Even though Hackney sees Democrats benefitting, he says initiatives like his should not be viewed as partisan. He can see a person supporting the anti-Pebble initiative and voting for a Republican ticket. After all, as a GOP operative he’s a prime example of that.
On top of his initiative work, Hackney has a portfolio of Republican clients, including one who is hoping to defeat Begich in November.
“We are involved in a super PAC trying to help [Republican Senate contender] Dan Sullivan beat Mark Begich,” says Hackney. “Will we do that heart and soul? Absolutely. If there is some level that Mark Begich will try to trade upon the Pebble issue, so be it.”
The spokesperson for the marijuana initiative is in the same camp. Like Hackney, Taylor Bickford has mostly worked to get Republicans elected. He also thinks the ballot measure he represents has crossover appeal, especially to the state’s more libertarian-leaning voters.
“If you were looking at it objectively, I think it would be safe to say that having the marijuana initiative on the ballot will have some impact on turnout,” says Bickford. “It’s just very, very hard to say how significant that’ll be.”
Of all the initiatives, the minimum wage measure seems to be the one that most obviously benefits Democrats. President Barack Obama has made a wage hike a major part of his platform, and Begich has signed on as a co-sponsor of the legislation. National Democratic strategists have also been following the minimum wage campaigns that are underway across the country.
Vince Beltrami has been a major backer of the effort happening in this state. He’s the president of the Alaska AFL-CIO, and his organization has put money into the initiative and helped gather signatures to get it on the ballot. He says union members will definitely be coming out to vote on it.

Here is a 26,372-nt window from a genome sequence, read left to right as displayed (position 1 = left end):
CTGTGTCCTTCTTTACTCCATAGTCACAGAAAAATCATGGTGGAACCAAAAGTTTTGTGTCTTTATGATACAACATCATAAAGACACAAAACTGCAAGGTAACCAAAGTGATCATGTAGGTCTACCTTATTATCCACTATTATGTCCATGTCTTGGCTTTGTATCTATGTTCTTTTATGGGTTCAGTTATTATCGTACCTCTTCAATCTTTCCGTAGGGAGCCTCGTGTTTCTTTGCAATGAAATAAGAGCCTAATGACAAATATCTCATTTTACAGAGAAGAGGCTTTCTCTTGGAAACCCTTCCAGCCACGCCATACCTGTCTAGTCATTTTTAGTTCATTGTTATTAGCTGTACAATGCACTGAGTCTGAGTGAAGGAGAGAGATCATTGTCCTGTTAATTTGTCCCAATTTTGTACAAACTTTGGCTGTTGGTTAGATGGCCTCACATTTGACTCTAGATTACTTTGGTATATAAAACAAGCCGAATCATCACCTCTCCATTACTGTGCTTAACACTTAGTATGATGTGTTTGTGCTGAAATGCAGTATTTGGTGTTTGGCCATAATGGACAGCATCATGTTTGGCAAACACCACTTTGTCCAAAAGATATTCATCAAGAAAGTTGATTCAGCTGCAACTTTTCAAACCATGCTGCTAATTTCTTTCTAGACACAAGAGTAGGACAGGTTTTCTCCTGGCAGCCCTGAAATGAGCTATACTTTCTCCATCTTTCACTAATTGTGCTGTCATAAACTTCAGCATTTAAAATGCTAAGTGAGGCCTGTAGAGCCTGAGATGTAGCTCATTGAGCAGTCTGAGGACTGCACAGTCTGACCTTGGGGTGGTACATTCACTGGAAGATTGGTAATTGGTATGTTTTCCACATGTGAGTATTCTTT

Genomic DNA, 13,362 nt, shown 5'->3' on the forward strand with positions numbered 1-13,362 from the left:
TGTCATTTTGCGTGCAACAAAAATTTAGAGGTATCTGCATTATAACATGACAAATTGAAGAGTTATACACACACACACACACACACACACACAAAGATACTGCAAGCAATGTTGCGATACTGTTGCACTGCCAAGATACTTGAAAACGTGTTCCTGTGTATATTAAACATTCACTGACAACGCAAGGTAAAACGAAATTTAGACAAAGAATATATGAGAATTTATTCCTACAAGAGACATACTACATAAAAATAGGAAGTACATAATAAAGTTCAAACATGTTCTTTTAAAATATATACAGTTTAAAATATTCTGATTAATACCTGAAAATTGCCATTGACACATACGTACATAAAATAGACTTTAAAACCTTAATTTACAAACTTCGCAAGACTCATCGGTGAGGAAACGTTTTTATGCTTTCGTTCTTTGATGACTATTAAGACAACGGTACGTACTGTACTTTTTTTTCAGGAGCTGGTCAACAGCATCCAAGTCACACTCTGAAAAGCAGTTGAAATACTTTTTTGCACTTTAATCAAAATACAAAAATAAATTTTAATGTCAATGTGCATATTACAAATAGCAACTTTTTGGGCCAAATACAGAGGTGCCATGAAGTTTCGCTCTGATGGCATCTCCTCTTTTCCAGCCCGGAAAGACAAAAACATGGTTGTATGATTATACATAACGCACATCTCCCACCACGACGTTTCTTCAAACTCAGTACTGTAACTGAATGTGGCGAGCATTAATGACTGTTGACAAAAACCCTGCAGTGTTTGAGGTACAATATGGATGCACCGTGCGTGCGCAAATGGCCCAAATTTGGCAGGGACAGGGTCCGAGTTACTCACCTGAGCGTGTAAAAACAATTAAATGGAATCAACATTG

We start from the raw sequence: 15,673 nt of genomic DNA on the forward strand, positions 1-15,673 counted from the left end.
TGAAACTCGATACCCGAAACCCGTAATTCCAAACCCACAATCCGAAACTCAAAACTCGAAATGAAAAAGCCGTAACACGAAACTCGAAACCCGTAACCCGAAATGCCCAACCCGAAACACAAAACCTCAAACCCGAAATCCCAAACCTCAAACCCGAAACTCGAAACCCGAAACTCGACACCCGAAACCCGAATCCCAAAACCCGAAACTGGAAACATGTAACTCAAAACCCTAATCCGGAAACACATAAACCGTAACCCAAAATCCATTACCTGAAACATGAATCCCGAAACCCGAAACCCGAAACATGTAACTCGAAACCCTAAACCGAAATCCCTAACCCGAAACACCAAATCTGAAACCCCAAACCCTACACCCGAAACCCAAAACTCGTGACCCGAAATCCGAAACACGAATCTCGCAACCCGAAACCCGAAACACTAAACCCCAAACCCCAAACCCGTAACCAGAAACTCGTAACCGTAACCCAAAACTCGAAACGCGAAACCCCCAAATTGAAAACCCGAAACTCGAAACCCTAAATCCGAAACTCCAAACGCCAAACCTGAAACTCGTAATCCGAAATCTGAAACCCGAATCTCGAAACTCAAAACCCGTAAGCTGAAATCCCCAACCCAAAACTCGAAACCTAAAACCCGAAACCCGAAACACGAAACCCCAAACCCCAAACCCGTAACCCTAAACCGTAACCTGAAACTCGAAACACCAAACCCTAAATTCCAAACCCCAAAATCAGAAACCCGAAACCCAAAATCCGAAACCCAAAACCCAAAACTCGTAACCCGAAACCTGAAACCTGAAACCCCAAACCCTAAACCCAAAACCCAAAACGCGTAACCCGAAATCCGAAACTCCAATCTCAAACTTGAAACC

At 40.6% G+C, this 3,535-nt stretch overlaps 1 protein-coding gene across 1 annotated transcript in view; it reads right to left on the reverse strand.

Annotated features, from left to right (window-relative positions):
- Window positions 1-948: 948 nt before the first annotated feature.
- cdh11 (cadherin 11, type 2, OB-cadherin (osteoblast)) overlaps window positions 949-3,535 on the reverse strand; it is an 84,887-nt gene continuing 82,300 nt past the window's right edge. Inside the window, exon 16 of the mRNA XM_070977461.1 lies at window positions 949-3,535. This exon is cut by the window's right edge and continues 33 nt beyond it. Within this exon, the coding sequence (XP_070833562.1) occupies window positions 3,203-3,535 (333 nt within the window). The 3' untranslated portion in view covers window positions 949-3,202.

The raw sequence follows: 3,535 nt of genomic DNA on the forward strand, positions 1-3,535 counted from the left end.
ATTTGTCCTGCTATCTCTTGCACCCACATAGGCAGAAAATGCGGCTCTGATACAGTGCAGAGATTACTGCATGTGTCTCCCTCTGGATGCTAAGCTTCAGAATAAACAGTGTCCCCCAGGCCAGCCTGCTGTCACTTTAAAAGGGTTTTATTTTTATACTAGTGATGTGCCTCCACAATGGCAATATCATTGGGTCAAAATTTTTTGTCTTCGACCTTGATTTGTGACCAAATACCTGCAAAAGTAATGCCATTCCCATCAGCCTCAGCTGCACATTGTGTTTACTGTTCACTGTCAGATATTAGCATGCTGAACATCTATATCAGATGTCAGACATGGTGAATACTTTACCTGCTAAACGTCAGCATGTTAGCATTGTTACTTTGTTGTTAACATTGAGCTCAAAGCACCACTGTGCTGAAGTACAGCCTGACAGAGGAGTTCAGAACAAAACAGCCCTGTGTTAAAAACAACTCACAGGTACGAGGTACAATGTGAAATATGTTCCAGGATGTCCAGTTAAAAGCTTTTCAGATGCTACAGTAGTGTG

“We’re going to be very motivated and our membership will be very motivated to turn out,” say Beltrami of the November election
Beltrami points out that the Alaska minimum wage initiative was in the works a year before national Democrats seized on it as a strategy. But he says it became apparent the GOP was afraid of it this month, after a bloc of hard-line Republicans tried and failed to pass their own minimum wage bill that would have taken the initiative off the ballot. Conservative legislators who had previously voted to gut wage hikes in the past became champions of an increase that exceeded the initiative language—making a ballot question moot—while Democrats and labor-friendly Republicans teamed up to block it out of electioneering concerns.
The Alaska Republican Party even put out an action alert on Facebook calling on its members to pressure holdouts in the Legislature, before quickly deleting it.
Given the timing, Beltrami found the effort inherently suspect.
“You’d have to be blind not to see the implications that it has on the elections,” says Beltrami.
Originally, all of the initiatives were scheduled to be on the primary ballot, alongside a referendum to repeal a new law that effectively lowers taxes on oil companies. Beltrami believes the minimum wage bill was introduced because it would hurt Republicans no matter what the ballot.
“It’s a hot potato, right?” says Beltrami. “They don’t want it in August, because it competes with the [oil tax] referendum. They don’t want it in November, because it competes with all the rest of the races.”
And the research backs that up.
Going back to Caroline Tolbert’s studies, some of the clearest data she’s gotten on ballot propositions has come from tracking minimum wage initiatives. Back in 2006, there were half a dozen that passed across the country.
“People who supported increasing the minimum wage were then more likely to vote for Democratic members of Congress,” says Tolbert.
Begich probably wouldn’t mind if that trend continues.